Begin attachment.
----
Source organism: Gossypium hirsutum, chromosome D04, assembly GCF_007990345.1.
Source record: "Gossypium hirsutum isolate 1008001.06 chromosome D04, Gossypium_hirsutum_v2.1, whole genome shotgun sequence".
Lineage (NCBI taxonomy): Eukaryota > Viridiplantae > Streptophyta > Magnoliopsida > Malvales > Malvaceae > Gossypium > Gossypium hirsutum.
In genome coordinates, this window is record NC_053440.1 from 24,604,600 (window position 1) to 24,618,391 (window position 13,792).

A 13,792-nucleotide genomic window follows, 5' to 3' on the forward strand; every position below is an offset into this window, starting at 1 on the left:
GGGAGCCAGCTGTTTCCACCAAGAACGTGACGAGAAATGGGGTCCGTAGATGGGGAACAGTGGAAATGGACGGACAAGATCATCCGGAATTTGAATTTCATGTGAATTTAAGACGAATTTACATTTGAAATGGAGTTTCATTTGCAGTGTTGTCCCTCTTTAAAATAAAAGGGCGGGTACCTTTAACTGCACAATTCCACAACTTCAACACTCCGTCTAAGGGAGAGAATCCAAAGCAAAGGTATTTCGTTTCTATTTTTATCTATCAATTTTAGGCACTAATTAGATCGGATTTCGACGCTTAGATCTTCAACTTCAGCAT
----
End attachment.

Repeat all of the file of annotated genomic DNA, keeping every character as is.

Source organism: Gossypium hirsutum, chromosome D04, assembly GCF_007990345.1.
Source record: "Gossypium hirsutum isolate 1008001.06 chromosome D04, Gossypium_hirsutum_v2.1, whole genome shotgun sequence".
Lineage (NCBI taxonomy): Eukaryota > Viridiplantae > Streptophyta > Magnoliopsida > Malvales > Malvaceae > Gossypium > Gossypium hirsutum.
In genome coordinates, this window is record NC_053440.1 from 24,604,600 (window position 1) to 24,618,391 (window position 13,792).

A 13,792-nucleotide genomic window follows, 5' to 3' on the forward strand; every position below is an offset into this window, starting at 1 on the left:
GGGAGCCAGCTGTTTCCACCAAGAACGTGACGAGAAATGGGGTCCGTAGATGGGGAACAGTGGAAATGGACGGACAAGATCATCCGGAATTTGAATTTCATGTGAATTTAAGACGAATTTACATTTGAAATGGAGTTTCATTTGCAGTGTTGTCCCTCTTTAAAATAAAAGGGCGGGTACCTTTAACTGCACAATTCCACAACTTCAACACTCCGTCTAAGGGAGAGAATCCAAAGCAAAGGTATTTCGTTTCTATTTTTATCTATCAATTTTAGGCACTAATTAGATCGGATTTCGACGCTTAGATCTTCAACTTCAGCAT